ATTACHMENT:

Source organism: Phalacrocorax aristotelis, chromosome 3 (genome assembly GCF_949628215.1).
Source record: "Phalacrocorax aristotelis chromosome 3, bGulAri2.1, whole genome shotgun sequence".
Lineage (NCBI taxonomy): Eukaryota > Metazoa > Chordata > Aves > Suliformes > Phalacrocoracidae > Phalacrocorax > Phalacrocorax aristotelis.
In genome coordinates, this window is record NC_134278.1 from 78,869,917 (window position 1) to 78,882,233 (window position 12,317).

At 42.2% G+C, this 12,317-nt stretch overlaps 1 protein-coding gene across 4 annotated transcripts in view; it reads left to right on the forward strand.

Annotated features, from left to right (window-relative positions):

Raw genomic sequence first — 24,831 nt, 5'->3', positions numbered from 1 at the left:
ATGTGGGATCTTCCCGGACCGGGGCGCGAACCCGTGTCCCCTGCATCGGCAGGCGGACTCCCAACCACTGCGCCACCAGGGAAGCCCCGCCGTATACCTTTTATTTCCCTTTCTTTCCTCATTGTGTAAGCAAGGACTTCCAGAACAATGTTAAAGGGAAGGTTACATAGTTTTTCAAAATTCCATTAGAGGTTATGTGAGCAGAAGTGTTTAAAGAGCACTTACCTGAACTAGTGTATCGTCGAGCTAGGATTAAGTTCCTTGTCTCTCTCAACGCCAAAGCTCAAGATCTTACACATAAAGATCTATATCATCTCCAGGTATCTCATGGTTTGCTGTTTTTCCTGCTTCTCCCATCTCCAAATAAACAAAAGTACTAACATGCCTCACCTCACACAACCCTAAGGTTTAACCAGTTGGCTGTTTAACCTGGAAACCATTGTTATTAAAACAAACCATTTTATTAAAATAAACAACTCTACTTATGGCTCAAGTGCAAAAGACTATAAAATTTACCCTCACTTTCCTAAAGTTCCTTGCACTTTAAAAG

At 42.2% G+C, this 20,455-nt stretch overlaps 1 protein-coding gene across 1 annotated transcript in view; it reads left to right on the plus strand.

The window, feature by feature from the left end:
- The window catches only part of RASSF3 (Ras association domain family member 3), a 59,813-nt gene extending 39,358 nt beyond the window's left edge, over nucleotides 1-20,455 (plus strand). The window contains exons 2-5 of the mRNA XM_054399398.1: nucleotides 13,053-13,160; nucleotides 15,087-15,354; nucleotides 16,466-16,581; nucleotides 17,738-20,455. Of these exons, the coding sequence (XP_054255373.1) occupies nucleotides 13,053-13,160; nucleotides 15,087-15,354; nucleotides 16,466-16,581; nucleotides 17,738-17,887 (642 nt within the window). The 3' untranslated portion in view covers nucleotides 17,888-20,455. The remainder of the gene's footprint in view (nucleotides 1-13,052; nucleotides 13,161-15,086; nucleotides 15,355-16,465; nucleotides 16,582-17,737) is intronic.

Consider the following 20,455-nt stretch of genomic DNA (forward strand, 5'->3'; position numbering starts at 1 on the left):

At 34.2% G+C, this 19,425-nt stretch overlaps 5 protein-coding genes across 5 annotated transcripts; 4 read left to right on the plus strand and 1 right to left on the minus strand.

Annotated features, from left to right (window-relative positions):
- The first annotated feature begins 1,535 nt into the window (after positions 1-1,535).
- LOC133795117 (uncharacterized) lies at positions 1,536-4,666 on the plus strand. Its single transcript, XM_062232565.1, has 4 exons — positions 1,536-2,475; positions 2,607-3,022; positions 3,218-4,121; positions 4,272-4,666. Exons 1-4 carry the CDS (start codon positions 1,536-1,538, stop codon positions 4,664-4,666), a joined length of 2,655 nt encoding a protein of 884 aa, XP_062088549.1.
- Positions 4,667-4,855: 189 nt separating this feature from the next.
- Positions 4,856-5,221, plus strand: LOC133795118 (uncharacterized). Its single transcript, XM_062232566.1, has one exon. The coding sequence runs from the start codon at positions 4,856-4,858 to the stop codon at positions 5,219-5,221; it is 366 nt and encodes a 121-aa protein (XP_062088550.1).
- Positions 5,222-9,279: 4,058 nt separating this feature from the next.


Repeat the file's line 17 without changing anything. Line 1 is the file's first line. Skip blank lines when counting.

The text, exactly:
- Positions 4,667-4,855: 189 nt separating this feature from the next.